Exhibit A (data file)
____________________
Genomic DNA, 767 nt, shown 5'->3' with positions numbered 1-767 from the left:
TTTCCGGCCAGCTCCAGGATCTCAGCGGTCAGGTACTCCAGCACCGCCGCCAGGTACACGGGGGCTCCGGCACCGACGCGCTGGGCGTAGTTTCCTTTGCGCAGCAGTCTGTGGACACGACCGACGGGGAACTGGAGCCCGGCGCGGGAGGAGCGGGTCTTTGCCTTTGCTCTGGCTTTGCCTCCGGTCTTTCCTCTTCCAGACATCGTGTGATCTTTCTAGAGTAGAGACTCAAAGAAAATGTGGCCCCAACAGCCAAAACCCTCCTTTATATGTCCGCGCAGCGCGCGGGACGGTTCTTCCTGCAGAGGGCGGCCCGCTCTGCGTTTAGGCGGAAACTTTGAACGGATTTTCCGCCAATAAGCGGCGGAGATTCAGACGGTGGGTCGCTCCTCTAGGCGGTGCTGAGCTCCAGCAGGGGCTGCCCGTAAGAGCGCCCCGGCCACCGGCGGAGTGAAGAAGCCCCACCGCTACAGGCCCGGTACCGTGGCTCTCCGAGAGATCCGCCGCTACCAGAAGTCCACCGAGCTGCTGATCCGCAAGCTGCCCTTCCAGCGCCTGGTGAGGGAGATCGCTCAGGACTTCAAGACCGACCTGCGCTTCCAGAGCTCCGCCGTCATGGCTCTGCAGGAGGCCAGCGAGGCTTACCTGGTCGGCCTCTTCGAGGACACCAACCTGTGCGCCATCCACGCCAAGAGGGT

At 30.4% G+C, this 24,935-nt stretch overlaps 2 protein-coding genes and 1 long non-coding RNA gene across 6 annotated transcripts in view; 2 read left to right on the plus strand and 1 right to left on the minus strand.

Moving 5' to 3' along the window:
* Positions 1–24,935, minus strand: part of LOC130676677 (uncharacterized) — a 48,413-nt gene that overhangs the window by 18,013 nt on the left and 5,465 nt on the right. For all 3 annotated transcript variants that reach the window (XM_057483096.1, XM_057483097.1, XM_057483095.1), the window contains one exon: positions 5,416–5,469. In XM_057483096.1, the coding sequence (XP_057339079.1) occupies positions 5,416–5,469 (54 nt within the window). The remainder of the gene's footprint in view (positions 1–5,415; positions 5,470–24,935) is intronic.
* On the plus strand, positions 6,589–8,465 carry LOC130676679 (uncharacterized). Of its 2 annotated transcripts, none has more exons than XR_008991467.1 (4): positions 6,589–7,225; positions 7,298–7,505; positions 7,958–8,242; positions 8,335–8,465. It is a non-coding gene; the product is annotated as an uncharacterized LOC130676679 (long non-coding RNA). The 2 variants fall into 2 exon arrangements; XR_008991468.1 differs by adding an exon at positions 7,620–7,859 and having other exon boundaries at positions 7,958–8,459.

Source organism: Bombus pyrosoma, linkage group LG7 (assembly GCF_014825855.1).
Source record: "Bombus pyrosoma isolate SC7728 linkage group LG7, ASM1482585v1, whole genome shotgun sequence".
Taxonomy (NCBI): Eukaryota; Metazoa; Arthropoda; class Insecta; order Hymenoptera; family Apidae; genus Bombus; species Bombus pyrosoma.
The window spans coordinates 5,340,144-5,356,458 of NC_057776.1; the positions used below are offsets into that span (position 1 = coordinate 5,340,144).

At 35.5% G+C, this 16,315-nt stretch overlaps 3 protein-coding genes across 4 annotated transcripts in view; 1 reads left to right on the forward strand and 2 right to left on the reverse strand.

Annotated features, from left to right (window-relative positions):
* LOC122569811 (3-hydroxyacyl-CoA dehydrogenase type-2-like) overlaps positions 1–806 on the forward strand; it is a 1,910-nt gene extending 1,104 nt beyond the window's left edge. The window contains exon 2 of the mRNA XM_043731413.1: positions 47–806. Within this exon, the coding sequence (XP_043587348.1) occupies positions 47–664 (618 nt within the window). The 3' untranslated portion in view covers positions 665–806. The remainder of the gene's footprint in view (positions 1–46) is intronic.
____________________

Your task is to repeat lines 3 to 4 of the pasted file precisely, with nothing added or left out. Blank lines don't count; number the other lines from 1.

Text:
At 30.4% G+C, this 24,935-nt stretch overlaps 2 protein-coding genes and 1 long non-coding RNA gene across 6 annotated transcripts in view; 2 read left to right on the plus strand and 1 right to left on the minus strand.

Moving 5' to 3' along the window: